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Investment: The Bear Market Survival Guide
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The Bear Market Survival Guide

By Michael Dow

Surely it is blindingly obvious by now that global equity markets and commodities in particular are well into bear market territory. What this basically means is that prices are likely to stay on a downward trend for some time to come as panicking institutional and individual investors continue to sell off their holdings. Those of the make a quick buck mentality will of course be terrified at the prospect of markets going down, particularly after they have had such a sensational run over the last three years or so. However, for those of us who are able to keep our cool and are savvy enough to take advantage of opportunities, bear markets don’t have to be so scary.

WBT201510_070__Investment__001_-_001There is no denying that the need to diversify your portfolio is greater than ever before. There are huge disparities between different economies around the globe and different asset classes. Proper diversification, which includes buying a combination of stocks, bonds, REITS, commodities and other kinds of assets – as well as investing in different places around the world – is by far the best way to safeguard you from market volatility. Asset strategy consultant Roger Wohlner points out that, “Diversification among assets with low correlations to one another further reduces risk. Diversification is important because we have no way of knowing which investments or asset classes will perform well or poorly or when. The trick, however is to determine what to use in your investment mix and in what percentages. For example, the 30-year tailwind for bonds is likely behind us so their impact upon portfolio returns over the course of the current decade may be minimal.”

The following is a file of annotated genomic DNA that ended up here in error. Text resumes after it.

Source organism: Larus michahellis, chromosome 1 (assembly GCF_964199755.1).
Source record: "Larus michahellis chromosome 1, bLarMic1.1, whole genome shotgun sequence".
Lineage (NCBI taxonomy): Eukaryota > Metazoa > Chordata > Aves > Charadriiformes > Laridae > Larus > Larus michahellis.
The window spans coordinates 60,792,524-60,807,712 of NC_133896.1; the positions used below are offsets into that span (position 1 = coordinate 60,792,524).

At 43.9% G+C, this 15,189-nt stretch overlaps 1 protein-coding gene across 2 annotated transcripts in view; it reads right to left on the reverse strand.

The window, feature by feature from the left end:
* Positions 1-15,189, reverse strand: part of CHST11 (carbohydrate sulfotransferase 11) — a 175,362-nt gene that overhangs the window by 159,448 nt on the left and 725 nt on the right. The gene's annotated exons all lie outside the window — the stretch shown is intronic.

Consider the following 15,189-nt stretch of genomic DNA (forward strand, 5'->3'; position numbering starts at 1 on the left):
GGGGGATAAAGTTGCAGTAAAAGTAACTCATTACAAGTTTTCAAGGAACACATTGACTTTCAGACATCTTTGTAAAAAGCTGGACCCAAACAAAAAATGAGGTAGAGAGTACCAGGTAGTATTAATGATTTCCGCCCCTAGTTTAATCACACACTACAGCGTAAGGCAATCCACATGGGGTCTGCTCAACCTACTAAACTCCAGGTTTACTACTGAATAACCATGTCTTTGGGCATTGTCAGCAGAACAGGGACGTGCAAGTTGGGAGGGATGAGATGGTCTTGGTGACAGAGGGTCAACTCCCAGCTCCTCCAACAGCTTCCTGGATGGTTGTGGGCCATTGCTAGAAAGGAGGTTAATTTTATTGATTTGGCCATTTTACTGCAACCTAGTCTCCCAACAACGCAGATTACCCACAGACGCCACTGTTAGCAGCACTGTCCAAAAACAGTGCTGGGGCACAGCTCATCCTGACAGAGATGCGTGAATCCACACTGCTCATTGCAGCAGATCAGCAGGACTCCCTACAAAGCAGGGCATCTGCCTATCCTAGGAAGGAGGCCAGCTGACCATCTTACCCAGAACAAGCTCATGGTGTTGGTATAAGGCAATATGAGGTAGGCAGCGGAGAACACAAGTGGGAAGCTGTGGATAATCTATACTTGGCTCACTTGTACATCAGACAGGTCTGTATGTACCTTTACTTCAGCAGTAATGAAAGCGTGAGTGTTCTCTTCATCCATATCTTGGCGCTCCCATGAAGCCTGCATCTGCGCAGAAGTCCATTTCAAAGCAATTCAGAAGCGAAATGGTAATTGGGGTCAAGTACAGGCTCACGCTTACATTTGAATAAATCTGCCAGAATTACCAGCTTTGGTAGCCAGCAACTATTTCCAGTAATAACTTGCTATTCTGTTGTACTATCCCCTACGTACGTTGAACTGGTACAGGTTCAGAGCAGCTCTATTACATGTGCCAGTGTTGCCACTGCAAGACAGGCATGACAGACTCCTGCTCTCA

It has to be admitted though that even when you have a highly diversified portfolio there are going to be times when almost all of your holdings are valued at a lower price than you paid for them. That is unfortunately just one of those things that happens every so often and is beyond our control.  As Wall Street legend Peter Lynch once said, “Investing is as much about having the stomach to ride out the bad times as it is about having a brain to use during the good times.” If you panic and start selling off because you have seen a few news reports about an impending financial meltdown then the chances are you are not doing yourself any favours in the long term.


In addition to staying calm while the markets keep going down, one also has to take advantage of the low valuations so that later on you can enjoy the rebound. One of the best strategies for this is to limit the risks associated with buying individual stocks and simply follow a strategy of consistently buying index funds over time, regardless of the current price. As Warren Buffett, the greatest investor of all time explains: “the average individual investor who consistently saves over the course of their lifetime should just consistently buy low cost index funds and they will do very well over time.” Moreover, he points out that, “the last thing they should be doing is buying and selling stocks… they are simply not in that game and they should not be tricked into thinking that someone can tell them when to trade stocks.” This method is certainly not fancy or exciting in the short term but it has been proven to be effective as a way to surf market volatility time and time again.